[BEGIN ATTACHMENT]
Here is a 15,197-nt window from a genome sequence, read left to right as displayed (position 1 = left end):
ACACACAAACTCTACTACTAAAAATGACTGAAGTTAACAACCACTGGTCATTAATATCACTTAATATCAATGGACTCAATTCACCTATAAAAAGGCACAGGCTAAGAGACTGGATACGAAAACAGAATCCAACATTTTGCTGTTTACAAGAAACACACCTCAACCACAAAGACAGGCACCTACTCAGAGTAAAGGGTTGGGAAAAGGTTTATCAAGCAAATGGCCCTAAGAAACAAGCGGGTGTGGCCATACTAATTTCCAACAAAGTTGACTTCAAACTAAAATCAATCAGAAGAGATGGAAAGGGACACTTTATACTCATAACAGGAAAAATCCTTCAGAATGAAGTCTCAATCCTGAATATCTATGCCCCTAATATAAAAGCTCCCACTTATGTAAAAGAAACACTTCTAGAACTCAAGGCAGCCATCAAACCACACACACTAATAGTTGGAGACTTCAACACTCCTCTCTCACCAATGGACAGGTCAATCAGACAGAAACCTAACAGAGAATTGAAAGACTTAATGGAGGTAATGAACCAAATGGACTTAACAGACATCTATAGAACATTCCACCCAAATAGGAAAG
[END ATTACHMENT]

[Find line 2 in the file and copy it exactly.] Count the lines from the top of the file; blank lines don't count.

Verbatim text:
ACACACAAACTCTACTACTAAAAATGACTGAAGTTAACAACCACTGGTCATTAATATCACTTAATATCAATGGACTCAATTCACCTATAAAAAGGCACAGGCTAAGAGACTGGATACGAAAACAGAATCCAACATTTTGCTGTTTACAAGAAACACACCTCAACCACAAAGACAGGCACCTACTCAGAGTAAAGGGTTGGGAAAAGGTTTATCAAGCAAATGGCCCTAAGAAACAAGCGGGTGTGGCCATACTAATTTCCAACAAAGTTGACTTCAAACTAAAATCAATCAGAAGAGATGGAAAGGGACACTTTATACTCATAACAGGAAAAATCCTTCAGAATGAAGTCTCAATCCTGAATATCTATGCCCCTAATATAAAAGCTCCCACTTATGTAAAAGAAACACTTCTAGAACTCAAGGCAGCCATCAAACCACACACACTAATAGTTGGAGACTTCAACACTCCTCTCTCACCAATGGACAGGTCAATCAGACAGAAACCTAACAGAGAATTGAAAGACTTAATGGAGGTAATGAACCAAATGGACTTAACAGACATCTATAGAACATTCCACCCAAATAGGAAAG